Manassas Journal Messenger | Soccer fields hoping for greener grass

Virginia red clay means headaches for gardeners and homeowners trying to plant grass.

For soccer players at Howison Homestead Park, the red clay translates into a much bigger problem.

Puddles of standing water that can’t drain through the compacted clay trigger game cancellations on sunny, blue-skied days.

Joe Re, president of Prince William Soccer Inc. said that by installing FieldTurf brand artificial grass, they could theoretically play 365 days a year.

“Play 365” is the name of a capital campaign PWSI has announced to bring FieldTurf to Howison Homestead Park, which is located just south of the intersection of Spriggs and Minnieville roads.

The club is looking for donations to supplement a $100,000 grant from the U.S. Soccer Foundation to install artificial turf at three county fields.

Re said the total installation cost could reach $1.78 million and would triple the time each field could be played.

So far, it seems the soccer club will require steady fundraising efforts to raise the money because the Prince William County Park Authority doesn’t have the money.

“At this point we have not committed any funds to the project and funding isn’t available at this time,” said Park Authority spokeswoman Shannon Moran.

The Park Authority is however supportive of the PWSI initiative and is interested in installing artificial turf fields, Moran said.

In a growing area where undeveloped land for playing fields is increasingly hard to come by, Re said installing FieldTurf would maximize the fields at Howison.

Howison has the only lighted soccer fields in Prince William County.

During summer months, the Prince William Park Authority closes the fields so the grass can regenerate.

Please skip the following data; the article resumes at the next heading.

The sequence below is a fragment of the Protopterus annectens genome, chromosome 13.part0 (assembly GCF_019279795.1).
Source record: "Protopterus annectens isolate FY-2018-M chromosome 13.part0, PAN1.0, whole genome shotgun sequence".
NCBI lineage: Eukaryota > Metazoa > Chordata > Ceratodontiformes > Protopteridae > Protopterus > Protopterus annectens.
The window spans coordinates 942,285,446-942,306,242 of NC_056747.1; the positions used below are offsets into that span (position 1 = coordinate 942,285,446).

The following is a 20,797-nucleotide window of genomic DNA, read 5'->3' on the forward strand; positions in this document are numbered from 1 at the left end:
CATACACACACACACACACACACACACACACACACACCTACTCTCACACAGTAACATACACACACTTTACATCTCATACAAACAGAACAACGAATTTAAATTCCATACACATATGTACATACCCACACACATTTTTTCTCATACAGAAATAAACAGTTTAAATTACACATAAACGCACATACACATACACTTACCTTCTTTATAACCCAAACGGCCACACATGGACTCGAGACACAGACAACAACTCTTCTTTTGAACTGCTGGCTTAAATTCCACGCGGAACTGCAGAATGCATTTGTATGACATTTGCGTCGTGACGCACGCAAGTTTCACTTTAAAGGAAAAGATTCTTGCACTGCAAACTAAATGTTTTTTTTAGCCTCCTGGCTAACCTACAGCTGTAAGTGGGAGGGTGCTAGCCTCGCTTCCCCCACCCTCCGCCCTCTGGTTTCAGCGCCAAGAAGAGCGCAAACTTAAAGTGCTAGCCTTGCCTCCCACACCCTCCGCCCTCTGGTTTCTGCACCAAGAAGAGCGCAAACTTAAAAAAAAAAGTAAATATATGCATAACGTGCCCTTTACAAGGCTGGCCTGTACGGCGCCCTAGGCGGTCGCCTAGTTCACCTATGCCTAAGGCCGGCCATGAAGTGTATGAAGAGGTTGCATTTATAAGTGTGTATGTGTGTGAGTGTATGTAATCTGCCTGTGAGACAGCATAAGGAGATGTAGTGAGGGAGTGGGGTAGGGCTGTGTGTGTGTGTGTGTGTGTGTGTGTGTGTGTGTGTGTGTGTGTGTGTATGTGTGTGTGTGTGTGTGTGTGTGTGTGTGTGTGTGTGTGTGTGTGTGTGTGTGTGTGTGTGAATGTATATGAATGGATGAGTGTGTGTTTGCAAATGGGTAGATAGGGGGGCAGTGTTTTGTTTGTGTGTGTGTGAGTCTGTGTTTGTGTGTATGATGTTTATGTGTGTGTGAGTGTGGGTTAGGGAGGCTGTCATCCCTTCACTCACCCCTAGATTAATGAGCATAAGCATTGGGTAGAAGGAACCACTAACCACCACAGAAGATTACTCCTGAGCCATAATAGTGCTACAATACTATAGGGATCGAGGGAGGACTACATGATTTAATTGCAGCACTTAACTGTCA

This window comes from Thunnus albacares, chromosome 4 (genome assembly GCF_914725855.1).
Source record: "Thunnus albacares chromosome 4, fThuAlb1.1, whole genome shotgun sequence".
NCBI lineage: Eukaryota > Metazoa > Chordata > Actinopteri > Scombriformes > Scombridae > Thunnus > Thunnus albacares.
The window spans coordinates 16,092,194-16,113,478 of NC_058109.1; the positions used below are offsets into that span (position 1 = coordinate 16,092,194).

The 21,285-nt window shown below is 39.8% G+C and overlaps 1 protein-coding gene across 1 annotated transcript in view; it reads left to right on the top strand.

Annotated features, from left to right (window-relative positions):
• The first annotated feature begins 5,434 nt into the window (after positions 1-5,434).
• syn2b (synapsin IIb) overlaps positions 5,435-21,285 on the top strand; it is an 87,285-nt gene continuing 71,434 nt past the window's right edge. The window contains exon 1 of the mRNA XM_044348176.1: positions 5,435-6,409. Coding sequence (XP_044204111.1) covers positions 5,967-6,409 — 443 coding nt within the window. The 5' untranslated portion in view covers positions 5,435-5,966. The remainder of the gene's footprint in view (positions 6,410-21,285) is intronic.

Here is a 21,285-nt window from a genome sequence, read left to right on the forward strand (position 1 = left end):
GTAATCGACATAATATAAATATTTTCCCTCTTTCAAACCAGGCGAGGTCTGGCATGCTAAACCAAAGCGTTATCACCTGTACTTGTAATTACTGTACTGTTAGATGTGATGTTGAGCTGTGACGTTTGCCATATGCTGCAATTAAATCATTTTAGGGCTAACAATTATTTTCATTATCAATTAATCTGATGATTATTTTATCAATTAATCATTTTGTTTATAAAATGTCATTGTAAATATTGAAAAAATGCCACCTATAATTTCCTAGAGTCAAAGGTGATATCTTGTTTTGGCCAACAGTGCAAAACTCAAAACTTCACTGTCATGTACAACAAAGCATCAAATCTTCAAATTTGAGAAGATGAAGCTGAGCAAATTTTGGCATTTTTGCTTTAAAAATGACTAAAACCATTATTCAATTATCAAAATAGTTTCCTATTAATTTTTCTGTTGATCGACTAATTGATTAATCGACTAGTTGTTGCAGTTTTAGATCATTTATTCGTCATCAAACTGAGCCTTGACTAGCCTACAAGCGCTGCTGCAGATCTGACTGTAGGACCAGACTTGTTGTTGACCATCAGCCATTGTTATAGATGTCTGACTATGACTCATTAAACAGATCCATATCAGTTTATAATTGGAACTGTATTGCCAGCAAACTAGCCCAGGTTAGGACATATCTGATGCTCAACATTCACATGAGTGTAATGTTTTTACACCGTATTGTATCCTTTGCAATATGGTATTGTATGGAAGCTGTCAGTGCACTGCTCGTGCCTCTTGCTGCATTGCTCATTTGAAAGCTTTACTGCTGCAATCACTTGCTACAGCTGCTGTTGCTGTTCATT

And the players don’t mind kicking around a soccer ball in the rain, Re said.

By the time $600,000 is spent on each field, players could dribble the ball in a spring downpour, pass it on a chilly December day or even do some shoveling in January to practice their goalie skills.

Two weeks ago, a weekday rain drenched fields one, two and three.

“It gets muddy, but not too bad,” said Jim Claffey, a founding member of PWSI. “It’s the puddles.”

By Saturday, the fields still hadn’t drained and soccer games for players ranging in age from five to 30 were cancelled.

Canceling games could strip a player’s interest in the game, said a few coaches.

Without weekly games, teenagers might find other things to do, Re said.

Sometimes 12-year-old girls drop from team rosters, said Kirby Thomas, vice president of operations for PWSI.

“I won’t say it’s because of the fields, but … it has an impact,” Thomas said.

Brianna Ratashak is a 12-year-old player who certainly isn’t losing interest in the game, but FieldTurf would make her happier.

The 12-year-old girls play on field one, which receives the water running off two other fields and sometimes is the only field closed.

“I’ve been telling [my father] that I want [FieldTurf] because our games get canceled and we can’t reschedule them,” Ratashak said.

One of the benefits of FieldTurf is that snow can be cleared from its surface for wintertime playing.

Ratashak said she’d be on the fields in most any weather.

Tomiwa Ogunsola, 19, said the turf would speed the pace of a soccer game.

“The ball rolls faster,” said the Dale City resident and player for F.C. Delco, an elite soccer club based in Pennsylvania. “[Artificial turf] definitely helps you later on in life in soccer. It helps your game.”

The synthetic grass can be found at the Giants Stadium in New York, at high schools and universities across the nation and at the 2005 National Football League All Star Game in Hawaii.

“These are excellent fields [at Howison], but I think the [FieldTurf] would be superior,” said referee Wayne Briggs.

For more information on the “Play 365” capital campaign, visit

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